From face recognition to Wi-Fi, modern digital cameras are capable of more than ever before. Here's our guide to the must have features this summer
1) Face recognition
It sounds strange, but the latest digital cameras can cunningly tell the difference between a person and a pot plant. This is an ingenious way of improving the accuracy of a camera's automatic focusing. All too often in the past, autofocus has often led to shots where the aspidistra in the foreground or the fridge in the distance is pin sharp - but the person you want to take the shot of is embarrassingly out of focus.
First trialled by Nikon a couple of years ago, face priority autofocus scans the sensor looking for people's faces - and trains the lens on this part of the picture. The system works so well that all the major manufacturers are now offering the technology in 2007 models. Recently launched examples include the Canon PowerShot S5 IS , the Ricoh Caplio R6 , and Nikon Coolpix S500 .
Some can even spot up to nine faces in the frame, and not just adjust focus and depth of field to suit, but also adjust exposure, colour balance and flash output for these all-important parts of the picture.
2) Waterproof and knockproof casings
As cameras don't mix well with water or sand, it is a wonder that anyone takes their camera on holiday with them. Fortunately a new breed of affordable digital cameras are being produced which can even be taken into the sea or swimming pool with you.
For those needing an even more rugged model, take a look at the Fuji Big Job HD-3W . Designed for use in construction sites, this is not just waterproof, but its rubberised shell is said to survive falling off the table after a heavy night on the sangria.
3) HDTV ready
Practically all digital cameras are supplied with a lead that can connect them to a TV, so you can see your images on the big screen. But the basic composite video lead that is supplied does not make the most of the picture quality that modern televisions are capable of.
We expect more and more digital cameras to become available claiming to be HDTV-ready, but first out of the block is Sony (which of course make nice TVs as well as cameras). The Sony Cyber-shot DSC-H9 is being sold as the ideal companion to a high definition TV (HDTV) - although you need to pay extra for the necessary RGB phono leads that will make it happen.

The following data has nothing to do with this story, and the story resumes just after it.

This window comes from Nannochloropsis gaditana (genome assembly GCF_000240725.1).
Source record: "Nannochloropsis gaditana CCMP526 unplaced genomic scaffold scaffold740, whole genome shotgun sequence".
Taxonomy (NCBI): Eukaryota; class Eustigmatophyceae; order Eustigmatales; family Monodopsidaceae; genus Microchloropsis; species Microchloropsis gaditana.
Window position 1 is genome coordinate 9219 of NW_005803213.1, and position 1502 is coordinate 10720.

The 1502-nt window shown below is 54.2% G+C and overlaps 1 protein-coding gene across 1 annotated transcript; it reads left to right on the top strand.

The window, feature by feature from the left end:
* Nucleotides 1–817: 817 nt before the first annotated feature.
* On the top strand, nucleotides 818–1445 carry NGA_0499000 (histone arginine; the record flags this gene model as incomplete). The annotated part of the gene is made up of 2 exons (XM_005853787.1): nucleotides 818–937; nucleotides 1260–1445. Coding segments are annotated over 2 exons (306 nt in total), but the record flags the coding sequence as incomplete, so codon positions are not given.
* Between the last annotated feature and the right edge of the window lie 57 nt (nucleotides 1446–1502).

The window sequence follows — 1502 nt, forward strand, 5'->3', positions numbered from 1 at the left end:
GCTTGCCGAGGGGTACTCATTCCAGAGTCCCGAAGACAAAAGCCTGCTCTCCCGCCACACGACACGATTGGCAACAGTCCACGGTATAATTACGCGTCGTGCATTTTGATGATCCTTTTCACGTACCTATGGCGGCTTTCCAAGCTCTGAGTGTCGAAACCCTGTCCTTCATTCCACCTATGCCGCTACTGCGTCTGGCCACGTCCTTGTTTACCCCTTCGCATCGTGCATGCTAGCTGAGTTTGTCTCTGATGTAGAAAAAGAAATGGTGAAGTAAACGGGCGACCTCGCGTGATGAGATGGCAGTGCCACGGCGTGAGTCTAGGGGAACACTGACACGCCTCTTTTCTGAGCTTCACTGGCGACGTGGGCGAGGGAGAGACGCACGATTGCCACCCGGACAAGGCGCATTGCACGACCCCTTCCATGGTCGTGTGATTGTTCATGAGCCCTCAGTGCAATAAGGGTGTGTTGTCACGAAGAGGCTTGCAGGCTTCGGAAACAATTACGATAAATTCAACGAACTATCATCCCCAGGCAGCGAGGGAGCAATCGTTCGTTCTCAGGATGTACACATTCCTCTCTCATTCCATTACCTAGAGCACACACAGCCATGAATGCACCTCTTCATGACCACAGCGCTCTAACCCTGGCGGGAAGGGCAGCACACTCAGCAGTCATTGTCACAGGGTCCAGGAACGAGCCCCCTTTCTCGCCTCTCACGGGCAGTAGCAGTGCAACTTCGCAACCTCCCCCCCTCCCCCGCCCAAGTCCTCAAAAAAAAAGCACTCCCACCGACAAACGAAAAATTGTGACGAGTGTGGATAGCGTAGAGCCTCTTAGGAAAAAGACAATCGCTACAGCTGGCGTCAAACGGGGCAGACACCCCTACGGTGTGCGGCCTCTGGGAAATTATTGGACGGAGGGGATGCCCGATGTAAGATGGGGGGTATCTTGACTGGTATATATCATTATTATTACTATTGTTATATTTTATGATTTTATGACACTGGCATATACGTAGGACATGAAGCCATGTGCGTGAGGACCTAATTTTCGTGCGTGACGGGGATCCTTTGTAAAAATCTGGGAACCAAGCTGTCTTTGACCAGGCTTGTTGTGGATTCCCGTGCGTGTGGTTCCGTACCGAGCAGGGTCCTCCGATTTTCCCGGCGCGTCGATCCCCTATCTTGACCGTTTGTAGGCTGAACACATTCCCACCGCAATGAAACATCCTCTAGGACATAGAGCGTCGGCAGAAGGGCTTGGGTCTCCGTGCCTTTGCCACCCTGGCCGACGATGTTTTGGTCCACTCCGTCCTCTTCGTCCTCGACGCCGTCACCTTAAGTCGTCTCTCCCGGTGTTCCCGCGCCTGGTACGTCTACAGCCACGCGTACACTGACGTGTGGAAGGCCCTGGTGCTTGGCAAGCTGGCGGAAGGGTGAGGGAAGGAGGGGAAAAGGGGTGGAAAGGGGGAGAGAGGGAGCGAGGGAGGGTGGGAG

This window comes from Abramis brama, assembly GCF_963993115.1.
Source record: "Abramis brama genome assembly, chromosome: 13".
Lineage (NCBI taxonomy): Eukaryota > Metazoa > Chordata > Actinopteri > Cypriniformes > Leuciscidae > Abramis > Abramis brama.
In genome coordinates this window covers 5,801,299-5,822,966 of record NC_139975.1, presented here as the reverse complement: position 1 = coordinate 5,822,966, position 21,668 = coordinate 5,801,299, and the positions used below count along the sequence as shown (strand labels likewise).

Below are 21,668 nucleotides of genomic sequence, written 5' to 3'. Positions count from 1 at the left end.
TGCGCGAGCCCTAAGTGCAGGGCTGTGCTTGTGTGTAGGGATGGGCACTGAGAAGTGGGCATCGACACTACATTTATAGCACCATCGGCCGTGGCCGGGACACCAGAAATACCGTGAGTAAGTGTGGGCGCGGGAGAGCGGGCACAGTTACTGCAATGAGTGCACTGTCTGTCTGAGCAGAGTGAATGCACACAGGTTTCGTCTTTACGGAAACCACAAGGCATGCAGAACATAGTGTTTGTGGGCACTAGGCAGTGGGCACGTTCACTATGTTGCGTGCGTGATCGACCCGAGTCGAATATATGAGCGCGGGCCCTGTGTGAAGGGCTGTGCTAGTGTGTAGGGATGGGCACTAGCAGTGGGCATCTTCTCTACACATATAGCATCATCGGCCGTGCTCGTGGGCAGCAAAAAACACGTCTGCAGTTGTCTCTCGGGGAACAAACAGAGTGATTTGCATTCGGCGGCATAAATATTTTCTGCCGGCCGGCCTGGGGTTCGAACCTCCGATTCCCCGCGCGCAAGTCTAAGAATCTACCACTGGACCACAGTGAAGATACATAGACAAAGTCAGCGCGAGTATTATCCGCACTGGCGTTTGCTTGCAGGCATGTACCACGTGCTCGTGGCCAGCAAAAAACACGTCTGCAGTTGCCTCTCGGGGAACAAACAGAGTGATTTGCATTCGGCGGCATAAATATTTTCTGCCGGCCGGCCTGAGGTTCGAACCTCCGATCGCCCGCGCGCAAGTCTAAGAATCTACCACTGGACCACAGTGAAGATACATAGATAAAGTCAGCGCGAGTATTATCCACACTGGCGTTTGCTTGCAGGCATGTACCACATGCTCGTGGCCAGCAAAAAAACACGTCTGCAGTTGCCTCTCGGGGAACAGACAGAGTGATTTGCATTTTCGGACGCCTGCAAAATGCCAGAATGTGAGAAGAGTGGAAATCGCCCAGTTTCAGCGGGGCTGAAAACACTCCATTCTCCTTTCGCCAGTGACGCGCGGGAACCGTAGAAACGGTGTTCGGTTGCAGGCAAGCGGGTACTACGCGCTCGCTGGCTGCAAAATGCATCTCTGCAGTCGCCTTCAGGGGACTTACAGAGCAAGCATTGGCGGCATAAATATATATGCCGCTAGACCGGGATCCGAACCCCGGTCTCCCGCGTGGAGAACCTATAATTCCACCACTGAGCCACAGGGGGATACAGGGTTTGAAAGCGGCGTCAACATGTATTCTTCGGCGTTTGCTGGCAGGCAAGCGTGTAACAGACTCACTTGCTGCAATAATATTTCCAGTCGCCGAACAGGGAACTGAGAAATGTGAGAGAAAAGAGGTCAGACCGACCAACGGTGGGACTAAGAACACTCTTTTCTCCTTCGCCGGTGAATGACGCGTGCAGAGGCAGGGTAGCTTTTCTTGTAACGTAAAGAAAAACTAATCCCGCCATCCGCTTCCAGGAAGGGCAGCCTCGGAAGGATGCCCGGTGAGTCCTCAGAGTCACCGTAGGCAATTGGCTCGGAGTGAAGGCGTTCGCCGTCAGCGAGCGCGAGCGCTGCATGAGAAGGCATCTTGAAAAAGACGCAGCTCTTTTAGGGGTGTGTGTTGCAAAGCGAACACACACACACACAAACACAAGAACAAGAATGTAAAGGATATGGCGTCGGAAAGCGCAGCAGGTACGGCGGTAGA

4) Mega megapixels
With even quite basic models offering over seven million pixels, the resolution race seems unlikely to run out of steam any time soon. The more megapixels a manufacturer can offer the better (even though this is sometimes an unreliable indicator of picture quality).
Sony's new Cyber-shot DSC-W200 and the Casio Exilim Zoom EX-Z1200 push the envelope for a point-and-shoot camera by using a sensor that is capable of delivering images made up of 12.1 million pixels. But just ahead (for the moment at least) is Panasonic and the 12.2 million pixel Panasonic Lumix DMC-FX100EG . Enough resolution to generate your own billboard posters, perhaps - but be warned you may not get many pictures before your memory card is full.
5) Large built-in memory
Most digital cameras store their images on removable flash memory cards of various sizes and types. But there is an increasing and welcome trend for pocket models to come with a certain amount of built-in memory - in addition to its storage expansion slot.
This reserve tank is invaluable if you pick up the camera when you go out but leave the memory card in your computer's card reader. Sony's DSC-G1 goes a long way further, offering a full 2GB of internal memory in addition to a Memory Stick Duo slot.
6) Super-sized screens
Whilst digital cameras continue to get slimmer and lighter, the size of their LCD screens continue to get larger. A larger than average monitor not only looks very impressive, it makes your pictures look better too. It is particularly welcome when passing your most recent shots around for friends or family to see - and it lets you see much more clearly which snaps need to be deleted before anyone else sees them.
HP's PhotoSmart R937 [PDF link] has a sumptuous 3.6in LCD display - and as the screen touch sensitive, the camera can make do with far fewer physical buttons than average.
Wi-Fi is fast becoming a standard feature of laptops and smartphones. But it is also starting to being used on digital cameras. As a way of sending pictures from your camera to a computer or other Wi-Fi enabled device, this cable-free connection seems like a great idea. Two recent models with this facility are the Sony DSC-G1 , and the Ricoh Caplio 500SE (which also offers Bluetooth as a way of managing without wires). Chris George